Radial Nerve Anatomy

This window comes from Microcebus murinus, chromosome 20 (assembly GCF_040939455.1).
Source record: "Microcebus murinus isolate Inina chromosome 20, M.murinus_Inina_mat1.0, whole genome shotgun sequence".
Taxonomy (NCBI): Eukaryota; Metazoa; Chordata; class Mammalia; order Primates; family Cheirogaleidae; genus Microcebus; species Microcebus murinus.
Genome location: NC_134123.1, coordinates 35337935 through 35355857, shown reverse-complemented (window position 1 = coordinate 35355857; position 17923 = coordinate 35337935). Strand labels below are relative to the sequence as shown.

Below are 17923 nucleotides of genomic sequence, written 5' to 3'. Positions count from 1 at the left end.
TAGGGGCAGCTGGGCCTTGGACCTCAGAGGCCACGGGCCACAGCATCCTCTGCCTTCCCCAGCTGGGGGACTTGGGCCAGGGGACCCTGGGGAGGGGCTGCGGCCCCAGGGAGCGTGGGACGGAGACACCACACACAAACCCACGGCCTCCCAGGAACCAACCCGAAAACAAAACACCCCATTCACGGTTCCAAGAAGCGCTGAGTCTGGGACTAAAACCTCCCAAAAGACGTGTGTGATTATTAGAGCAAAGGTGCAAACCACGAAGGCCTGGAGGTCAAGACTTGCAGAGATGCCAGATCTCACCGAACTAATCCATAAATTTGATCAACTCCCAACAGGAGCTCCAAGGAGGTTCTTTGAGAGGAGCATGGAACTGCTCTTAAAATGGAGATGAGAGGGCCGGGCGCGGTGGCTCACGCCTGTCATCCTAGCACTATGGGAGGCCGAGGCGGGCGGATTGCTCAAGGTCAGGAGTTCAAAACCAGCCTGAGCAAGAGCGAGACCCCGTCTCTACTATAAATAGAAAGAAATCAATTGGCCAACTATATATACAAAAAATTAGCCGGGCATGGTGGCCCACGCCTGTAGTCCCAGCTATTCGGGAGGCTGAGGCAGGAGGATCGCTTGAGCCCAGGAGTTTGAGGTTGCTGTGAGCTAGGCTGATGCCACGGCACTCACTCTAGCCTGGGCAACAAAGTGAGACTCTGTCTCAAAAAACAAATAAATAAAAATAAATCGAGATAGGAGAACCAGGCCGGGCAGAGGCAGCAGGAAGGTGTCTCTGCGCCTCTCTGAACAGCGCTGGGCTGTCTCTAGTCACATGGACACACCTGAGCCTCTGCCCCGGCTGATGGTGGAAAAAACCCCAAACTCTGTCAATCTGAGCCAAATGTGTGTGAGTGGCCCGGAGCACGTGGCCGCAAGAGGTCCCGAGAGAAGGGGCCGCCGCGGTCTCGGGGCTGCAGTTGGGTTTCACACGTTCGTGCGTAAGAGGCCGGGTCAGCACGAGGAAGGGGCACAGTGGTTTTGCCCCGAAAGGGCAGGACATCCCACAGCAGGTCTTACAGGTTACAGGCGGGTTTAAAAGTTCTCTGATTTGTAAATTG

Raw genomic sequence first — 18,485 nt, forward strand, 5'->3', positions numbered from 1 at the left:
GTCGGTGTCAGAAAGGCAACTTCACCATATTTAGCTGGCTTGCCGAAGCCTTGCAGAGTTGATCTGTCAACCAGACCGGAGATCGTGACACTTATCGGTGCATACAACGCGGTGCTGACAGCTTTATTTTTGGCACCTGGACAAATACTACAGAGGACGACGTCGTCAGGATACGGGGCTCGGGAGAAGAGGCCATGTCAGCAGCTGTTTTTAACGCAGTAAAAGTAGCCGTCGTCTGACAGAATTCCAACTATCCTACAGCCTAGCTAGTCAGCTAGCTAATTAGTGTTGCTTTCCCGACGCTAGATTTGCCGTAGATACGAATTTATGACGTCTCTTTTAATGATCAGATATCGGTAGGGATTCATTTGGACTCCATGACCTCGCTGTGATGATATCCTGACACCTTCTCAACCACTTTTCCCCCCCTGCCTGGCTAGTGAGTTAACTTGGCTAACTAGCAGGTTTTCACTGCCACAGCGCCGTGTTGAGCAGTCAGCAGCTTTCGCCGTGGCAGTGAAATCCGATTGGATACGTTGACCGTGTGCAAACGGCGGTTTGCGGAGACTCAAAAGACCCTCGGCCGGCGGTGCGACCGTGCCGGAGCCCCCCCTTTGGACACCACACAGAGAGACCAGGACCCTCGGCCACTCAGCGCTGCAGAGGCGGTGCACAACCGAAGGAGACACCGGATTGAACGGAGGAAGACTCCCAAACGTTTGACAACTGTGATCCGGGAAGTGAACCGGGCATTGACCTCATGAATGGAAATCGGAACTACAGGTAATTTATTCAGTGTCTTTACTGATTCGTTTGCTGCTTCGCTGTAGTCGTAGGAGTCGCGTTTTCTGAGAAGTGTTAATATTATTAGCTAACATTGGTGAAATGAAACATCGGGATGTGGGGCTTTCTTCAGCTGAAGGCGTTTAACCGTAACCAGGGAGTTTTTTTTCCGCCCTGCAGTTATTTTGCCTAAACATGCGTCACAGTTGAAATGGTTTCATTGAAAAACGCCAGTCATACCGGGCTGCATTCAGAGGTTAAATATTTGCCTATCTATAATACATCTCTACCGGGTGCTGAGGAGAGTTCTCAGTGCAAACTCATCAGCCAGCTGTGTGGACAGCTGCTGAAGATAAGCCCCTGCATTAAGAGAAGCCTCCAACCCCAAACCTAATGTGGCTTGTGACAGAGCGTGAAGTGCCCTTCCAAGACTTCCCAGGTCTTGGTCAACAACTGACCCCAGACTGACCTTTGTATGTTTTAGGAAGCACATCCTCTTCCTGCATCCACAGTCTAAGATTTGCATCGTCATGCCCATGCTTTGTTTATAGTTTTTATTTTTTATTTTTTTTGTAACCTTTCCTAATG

The radial nerve arises from the posterior cord of the brachial plexus and lies posterior to the axillary artery. The radial nerve receives branches from each nerve root from C5-T1. The radial nerve courses on the posterior wall of the axilla and lies on top of the subscapularis, the teres major, and the latissimus dorsi muscles. All three of these muscles (subscapularis-upper & lower subscapular n., teres major-lower subscapular n., latissimus dorsi-thoracodorsal n.) are supplied by the posterior cord of the brachial plexus. The radial nerve continues into the posterior compartment of the upper arm. The radial nerve then gives three branches in the axilla: branch to long head of triceps, branch to medial head of triceps, posterior cutaneous nerve of the arm. Some books show the position of the posterior cutaneous nerve of the arm may be higher than the branches to the triceps. The profunda brachii artery arises from the axillary artery. The radial nerve next travels through the triangular interval with the profunda brachii artery posteriorly. The radial nerve is bound proximally by the teres major, medially by the long head triceps, and laterally by the humeral shaft. It contains the profunda brachii artery and the radial nerve. The radial nerve enters the upper arm between the long head and the medial head of the triceps and then it runs towards the spiral groove of the humerus. The spiral groove is a thin, bare area of bone that lies in the upper 2/3 of the back of the humerus between the lateral and medial heads of the triceps. There are posterior safe zones of the humerus 10cm distal to the lateral acromion and 10cm proximal to the lateral epicondyle. Four branches arise from the radial nerve within the spiral groove. In the posterior approach, if the surgeon follows these cutaneous nerves proximally, it will lead to identification of the radial nerve itself. The radial nerve passes through the lateral intermuscular septum and enters the anterior compartment of the arm at least 7.5 cm above the elbow joint. Anteriorly, it runs between the brachialis and brachioradialis muscle anterior to the lateral epicondyle. This is the site for exposure of the radial nerve anteriorly (between the brachialis and brachioradialis muscles anteriorly). The radial nerve gives branches to supply the lateral part of the brachialis, brachioradialis, extensor carpi radialis longus, and the extensor carpi radialis brevis muscles. The radial nerve is vulnerable to injury below the spinal groove when there is a fracture in the distal third of the humeral shaft. Injury to the nerve will cause the condition of wrist drop. At about the level of the lateral epicondyle, the radial nerve begins to divide into the deep branch and the superficial branch of the radial nerve. The anconeus muscle is also innervated by the radial nerve. The posterior interosseous nerve (deep branch) enters the extensor compartment of the forearm between the two heads of the supinator muscle. The ulnar nerve enters the forearm by passing through the two heads of the flexor carpi ulnaris muscle and the median nerve enters the forearm by passing through the two heads of the pronator teres muscle. The area in which the posterior interosseous nerve passes through is called the “Arcade of Frohse” and this area is often a site of entrapment of the nerve. The posterior interosseous nerve supplies these muscles on the radial side and dorsal surface of the forearm: posterior interosseous n., posterior interosseous n. passes through the supinator m., extensor digiti minimi, extensor carpi ulnaris, extensor digitorum, extensor indicis, extensor pollicis brevis, extensor pollicis longus, and abductor pollicis longus. The posterior interosseous nerve does not supply cutaneous sensation and it is purely motor nerve. Injury to the posterior interosseous nerve will lead to inability of the patient to extend their fingers or “hitchhike” the thumb. During recovery from posterior interosseous nerve injury, the extensor digitorum muscle is the first one to recover and the extensor indicis is the last muscle to recover. The superficial radial nerve runs deep to the brachioradialis muscle. The superficial radial nerve continues until about 5cm above the wrist where it immerges from underneath the brachioradialis muscle, piercing the deep fascia and lying between the brachioradialis and the extensor carpi radialis longus muscles, then descending towards the anatomical snuff box. The superficial radial nerve is a sensory nerve supplying the majority of the dorsum of the hand. The sensory areas involving the cutaneous branches of the upper arm and forearm, and the superficial sensory radial nerve are shown here. Wartenberg’s Syndrome is characterized by entrapment of the superficial branch of the radial nerve above the wrist. The pain is located 8cm proximal to the radial styloid.